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  • The museum where it was stolen
  • The painting itself
  • When the artwork was completed and stolen
  • The longest side of the artwork
  • its value
  • The popularity of the artist

You will be shocked by the number of great works of art that were once stolen including works by da Vinci, Monet, Rembrandt, Rubens, Vermeer, Goya, van Eyck, Turner, Corot, Degas, Cézanne, Pissarro, Manet, van Gogh, Caravaggio and Velazquez.

5 decks of cards about famous artists and art movements

Battle of Titian (Laurence King Publishing)

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Battle of Titian15 Art History Card Games for Schools and Families | (16)has 32 cards with classic masters like Titian, Rembrandt, Caravaggio etc. This game allows to playKriegwith painters using one or more of the 6 traits on the cards: influence, versatility, innovation, critical reception, the "beautiful" factor, highest price (each between 0 and 100, except for the price of course).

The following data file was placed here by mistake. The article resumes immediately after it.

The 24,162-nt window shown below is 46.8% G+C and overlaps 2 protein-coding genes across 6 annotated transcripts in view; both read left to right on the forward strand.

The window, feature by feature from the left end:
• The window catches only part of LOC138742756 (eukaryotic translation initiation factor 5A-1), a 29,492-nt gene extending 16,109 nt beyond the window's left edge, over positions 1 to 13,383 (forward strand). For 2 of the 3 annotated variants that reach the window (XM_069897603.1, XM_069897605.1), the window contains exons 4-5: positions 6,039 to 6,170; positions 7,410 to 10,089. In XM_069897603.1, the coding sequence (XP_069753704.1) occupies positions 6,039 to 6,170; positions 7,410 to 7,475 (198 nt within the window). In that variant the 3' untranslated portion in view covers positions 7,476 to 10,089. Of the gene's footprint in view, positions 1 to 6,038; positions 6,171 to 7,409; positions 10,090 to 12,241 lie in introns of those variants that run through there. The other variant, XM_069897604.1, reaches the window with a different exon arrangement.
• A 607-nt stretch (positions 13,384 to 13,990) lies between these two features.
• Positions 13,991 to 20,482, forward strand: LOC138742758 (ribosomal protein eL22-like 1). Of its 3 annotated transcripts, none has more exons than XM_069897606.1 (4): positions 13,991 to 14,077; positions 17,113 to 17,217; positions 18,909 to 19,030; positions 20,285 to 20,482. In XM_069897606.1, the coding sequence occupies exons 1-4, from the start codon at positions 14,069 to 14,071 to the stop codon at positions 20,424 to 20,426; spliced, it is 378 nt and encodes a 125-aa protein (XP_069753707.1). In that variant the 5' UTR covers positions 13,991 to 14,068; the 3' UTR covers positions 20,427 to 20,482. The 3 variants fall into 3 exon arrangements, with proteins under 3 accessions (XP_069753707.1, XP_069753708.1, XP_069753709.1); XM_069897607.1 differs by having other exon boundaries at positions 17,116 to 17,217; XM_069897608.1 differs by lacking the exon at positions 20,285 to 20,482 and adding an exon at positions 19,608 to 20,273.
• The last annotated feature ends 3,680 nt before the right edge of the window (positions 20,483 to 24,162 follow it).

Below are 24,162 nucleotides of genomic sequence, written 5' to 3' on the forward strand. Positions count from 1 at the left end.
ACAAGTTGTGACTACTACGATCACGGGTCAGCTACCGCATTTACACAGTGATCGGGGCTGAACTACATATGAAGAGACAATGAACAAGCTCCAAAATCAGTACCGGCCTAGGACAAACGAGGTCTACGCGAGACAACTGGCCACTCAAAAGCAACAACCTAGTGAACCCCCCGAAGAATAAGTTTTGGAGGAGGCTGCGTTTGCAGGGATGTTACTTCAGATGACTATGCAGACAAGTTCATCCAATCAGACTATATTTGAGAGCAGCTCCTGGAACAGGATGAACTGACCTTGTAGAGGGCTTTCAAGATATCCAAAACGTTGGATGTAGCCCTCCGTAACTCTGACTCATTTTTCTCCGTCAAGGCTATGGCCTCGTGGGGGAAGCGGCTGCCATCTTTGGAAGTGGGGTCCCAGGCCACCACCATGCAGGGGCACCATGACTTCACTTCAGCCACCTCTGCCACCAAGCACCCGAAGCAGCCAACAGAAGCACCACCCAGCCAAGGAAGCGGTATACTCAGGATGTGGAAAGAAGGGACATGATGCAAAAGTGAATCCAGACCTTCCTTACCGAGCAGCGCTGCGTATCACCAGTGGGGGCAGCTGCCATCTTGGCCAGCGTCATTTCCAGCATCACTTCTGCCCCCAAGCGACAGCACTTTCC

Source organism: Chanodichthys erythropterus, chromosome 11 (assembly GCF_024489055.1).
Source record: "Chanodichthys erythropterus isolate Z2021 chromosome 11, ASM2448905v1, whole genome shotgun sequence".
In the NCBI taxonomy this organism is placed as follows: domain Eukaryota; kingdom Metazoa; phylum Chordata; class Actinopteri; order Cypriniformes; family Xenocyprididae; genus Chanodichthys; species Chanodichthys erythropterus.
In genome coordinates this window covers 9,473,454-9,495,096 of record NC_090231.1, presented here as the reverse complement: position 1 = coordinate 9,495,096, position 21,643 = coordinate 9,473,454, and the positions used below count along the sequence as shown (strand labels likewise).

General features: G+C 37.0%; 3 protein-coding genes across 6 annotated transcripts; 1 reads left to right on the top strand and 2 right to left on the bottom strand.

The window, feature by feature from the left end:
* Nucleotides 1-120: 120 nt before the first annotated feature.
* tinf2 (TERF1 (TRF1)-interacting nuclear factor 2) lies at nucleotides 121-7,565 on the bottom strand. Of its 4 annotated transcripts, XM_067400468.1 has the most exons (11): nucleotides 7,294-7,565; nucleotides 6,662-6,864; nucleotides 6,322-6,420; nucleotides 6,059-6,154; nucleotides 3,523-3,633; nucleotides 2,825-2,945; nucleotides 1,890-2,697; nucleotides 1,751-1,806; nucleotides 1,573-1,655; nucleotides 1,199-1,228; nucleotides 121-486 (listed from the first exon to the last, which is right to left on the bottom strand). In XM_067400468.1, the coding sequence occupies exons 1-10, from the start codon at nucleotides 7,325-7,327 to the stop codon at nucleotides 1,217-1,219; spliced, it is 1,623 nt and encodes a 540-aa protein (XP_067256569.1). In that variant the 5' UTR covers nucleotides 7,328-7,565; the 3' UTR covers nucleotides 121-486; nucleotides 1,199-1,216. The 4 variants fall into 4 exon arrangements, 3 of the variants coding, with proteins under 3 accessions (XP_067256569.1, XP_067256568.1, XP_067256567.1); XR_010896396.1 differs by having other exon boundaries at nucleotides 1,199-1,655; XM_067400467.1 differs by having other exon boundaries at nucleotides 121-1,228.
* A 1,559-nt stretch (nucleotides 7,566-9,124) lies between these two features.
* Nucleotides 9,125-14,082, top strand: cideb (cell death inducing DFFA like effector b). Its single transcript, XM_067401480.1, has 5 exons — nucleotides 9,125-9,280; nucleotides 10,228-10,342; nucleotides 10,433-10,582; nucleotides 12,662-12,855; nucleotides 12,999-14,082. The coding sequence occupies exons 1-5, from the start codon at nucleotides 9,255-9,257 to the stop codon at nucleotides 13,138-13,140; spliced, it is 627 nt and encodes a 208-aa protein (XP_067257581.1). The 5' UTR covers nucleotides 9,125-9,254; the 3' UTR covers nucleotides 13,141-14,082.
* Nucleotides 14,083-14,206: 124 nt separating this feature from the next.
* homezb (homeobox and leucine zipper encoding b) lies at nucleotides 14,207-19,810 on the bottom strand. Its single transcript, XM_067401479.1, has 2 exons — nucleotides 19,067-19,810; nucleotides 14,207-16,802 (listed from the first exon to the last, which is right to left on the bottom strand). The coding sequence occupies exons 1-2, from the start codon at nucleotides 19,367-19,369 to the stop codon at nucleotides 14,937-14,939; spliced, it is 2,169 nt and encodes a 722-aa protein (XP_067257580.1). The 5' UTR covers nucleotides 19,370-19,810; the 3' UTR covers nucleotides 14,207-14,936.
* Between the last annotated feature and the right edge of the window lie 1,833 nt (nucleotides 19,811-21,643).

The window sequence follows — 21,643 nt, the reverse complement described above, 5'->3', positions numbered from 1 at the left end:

Note: I use a personal twist on the rule that makes the game more engaging (in my experience). Each player (on their turn) draws the top card from their deck and chooses one of the 6 attributes. The other players then show their cards and compare the painters according to this characteristic. The player with the highest attribute wins the cards.

I find that several aspects of this game are really interesting:

  • The illustrations are well chosen and beautiful.
  • There is a short text (7 lines of text) about the painter which is very relevant.
  • The gameplay lets the players learn about the painters.

Unfortunately, the properties have two problems:

  • The 0-100 scale is unreasonably accurate (0-5 would be better). It makes this classification seem arbitrary. Using labels like "Huge Impact" instead of "Influence 78" would be even better in my opinion.